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Tapping Into the Sun

Posted on Monday, Apr 16th 2007

In India, the scorching tropical sun is worshipped as a God. These days, it appears that countries like Germany and Japan, and more recently, sunny California are following suit. Solar energy, one of the purest forms of alternative energy, is making headways in becoming a major market phenomenon.

I have recently been speaking with Tom Werner, the CEO of SunPower (Nasdaq: SPWR), one of the leaders in the high-efficiency solar cell market. SunPower designs, manufactures and markets high-performance solar electric technology worldwide. SunPower’s high-efficiency solar cells and modules generate up to 50 percent more power per unit area than conventional solar technologies and have a uniquely attractive, all-black appearance.

In 2003, SunPower identified a big market which at the time was a $1.5 or $1.7 B, and had not had a down year in 20 years. The whole market was about turning sunlight into power, and the efficiency varied. At the time there was mainstream efficiency, 15% efficient products which means that 15% of the sunlight which hits the solar cell is turned into power.

There were conventional crystalline and silicon solutions that were all the same; they had the same conversion efficiency. The unique thing that SunPower brought to the market was a new architecture which converted 20% to power, which was a better conversion efficiency. It did what you would have bought solar systems for, it just did it better than anybody else.

On the wings of superior technology and a more than perfect market timing, with the German market taking off in a massive way, SunPower has built a strong company. The later half of 2004 marked the beginning of production operations. SunPower began producing solar cells, a result of $150M of capital investments from Cypress Semiconductor. SunPower went public in 2005. The stock was scheduled to start the day at $18. Well, when the stock started trading it opened up at over $27.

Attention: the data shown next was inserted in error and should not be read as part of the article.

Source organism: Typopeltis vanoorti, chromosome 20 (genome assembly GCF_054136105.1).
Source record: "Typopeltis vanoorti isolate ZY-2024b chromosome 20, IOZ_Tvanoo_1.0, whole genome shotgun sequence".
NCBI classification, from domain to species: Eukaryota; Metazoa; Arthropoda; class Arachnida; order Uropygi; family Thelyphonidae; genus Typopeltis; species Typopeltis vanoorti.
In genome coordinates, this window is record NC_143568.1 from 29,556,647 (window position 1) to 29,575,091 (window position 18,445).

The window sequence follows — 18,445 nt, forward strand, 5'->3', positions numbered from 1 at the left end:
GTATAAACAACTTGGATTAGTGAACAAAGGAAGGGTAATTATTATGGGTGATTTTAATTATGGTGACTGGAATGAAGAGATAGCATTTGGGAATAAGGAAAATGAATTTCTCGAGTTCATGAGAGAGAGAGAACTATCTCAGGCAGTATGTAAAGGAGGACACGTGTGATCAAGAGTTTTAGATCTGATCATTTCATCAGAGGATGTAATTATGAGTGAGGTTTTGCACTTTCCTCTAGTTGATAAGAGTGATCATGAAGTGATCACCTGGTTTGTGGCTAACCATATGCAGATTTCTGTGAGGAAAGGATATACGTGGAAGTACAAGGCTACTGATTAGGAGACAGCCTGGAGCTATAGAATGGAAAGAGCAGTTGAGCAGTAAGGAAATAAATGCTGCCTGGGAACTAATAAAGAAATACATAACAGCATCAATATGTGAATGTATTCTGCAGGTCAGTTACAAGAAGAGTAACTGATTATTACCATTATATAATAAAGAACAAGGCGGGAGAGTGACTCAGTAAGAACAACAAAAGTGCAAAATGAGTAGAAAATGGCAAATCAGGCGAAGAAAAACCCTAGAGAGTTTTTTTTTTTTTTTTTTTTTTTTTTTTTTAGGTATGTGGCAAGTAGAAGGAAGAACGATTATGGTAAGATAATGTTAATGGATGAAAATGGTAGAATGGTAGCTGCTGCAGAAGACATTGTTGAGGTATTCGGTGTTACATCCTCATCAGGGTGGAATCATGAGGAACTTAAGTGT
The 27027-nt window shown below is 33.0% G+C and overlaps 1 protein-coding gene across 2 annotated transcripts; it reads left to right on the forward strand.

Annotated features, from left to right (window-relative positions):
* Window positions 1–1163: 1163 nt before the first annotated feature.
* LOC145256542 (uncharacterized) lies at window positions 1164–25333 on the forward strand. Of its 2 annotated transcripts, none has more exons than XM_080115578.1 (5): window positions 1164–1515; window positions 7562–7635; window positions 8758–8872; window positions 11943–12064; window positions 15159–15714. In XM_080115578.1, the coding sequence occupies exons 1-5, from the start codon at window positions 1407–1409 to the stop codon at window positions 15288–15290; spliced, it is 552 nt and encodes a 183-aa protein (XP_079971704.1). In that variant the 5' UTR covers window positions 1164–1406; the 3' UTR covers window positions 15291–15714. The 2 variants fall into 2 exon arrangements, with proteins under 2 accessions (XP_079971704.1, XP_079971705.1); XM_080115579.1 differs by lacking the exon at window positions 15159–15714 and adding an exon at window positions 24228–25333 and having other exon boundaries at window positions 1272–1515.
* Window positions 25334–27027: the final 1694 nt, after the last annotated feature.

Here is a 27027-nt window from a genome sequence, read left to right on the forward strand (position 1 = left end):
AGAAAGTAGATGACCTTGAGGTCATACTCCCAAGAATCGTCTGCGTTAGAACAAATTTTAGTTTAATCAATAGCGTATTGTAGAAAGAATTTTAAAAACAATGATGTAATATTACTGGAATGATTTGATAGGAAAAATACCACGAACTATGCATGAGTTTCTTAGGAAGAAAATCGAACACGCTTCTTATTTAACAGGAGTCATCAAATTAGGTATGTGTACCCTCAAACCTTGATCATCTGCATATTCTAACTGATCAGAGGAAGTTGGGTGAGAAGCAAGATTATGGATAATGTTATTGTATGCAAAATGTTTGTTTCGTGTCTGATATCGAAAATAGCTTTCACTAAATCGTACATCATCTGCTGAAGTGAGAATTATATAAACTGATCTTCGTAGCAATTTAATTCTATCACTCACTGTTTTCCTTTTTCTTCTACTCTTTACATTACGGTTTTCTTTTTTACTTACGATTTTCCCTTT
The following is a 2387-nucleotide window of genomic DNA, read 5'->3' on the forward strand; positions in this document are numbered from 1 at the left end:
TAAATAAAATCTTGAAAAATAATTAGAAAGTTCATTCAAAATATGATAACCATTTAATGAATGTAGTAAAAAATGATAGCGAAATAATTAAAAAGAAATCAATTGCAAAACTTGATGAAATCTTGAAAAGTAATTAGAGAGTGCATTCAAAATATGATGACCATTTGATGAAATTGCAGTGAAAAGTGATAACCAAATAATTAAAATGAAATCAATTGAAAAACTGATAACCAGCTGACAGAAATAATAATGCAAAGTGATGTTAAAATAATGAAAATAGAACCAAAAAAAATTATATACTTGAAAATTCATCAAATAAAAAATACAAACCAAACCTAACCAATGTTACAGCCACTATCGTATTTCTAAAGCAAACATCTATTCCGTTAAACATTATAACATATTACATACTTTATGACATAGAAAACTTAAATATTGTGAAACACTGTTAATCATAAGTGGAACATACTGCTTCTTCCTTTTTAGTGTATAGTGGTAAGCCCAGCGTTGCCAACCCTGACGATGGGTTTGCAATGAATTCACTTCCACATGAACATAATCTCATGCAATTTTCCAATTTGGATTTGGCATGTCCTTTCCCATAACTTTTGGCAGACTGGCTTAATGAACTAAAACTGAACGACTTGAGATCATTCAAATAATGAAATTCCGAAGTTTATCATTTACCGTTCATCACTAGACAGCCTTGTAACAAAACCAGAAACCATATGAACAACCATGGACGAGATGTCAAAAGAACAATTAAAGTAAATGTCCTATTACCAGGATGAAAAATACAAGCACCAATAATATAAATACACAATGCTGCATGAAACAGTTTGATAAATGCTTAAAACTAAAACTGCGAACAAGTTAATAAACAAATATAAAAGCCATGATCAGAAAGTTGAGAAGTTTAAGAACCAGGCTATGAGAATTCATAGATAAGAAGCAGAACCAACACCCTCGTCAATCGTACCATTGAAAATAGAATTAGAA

SunPower did $236 Million in 2006 revenues. This was a massive jump from the $78 Million 2005 revenues. In 2006, they have also become profitable, with a $26 Million Net Income. Looks like a very strong ramp rate, and a lot of growth in the future.

So does the market look like it would sustain the growth? Apparently yes. Today’s Total Available Market (TAM) is around $20 Billion. SunPower is the highest efficiency technology in the world, although Sanyo is close. The rest of the market can be classified as medium efficiency. There is also a new technology emerging called thin films, which uses a thin film on a substrate to convert sunlight into energy. You can segment the market into high efficiency which is really SunPower and to a degree Sanyo, then your medium efficiency products, and finally the thin film products.

All SunPower needs to do is continue to execute on the channel side, and win market share from the lower efficiency providers, and soon enough, it would have a Billion in sales! If past execution is any indication, there’s no reason to believe that the growth won’t continue.

On top of that, the TAM itself is also growing rapidly, so SunPower’s growth rate is likely to be uncontrollable. To get more color, I recommend you read Tom Werner’s interview.

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India can be one of the biggest market for such a technology, but how realistic it can be when you consider it as main stream power providing system?


Nishant Monday, April 16, 2007 at 2:40 PM PT

[…] Tom Werner, CEO of SunPower back in April, and wrote my first analysis piece on the company (Tapping Into The Sun). I also bought a chunk of SunPower stock right around then, and am happy to report that the […]

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I Googled for something completely different, but found your page…and have to say thanks. nice read….

Jack Tuesday, October 30, 2007 at 4:57 AM PT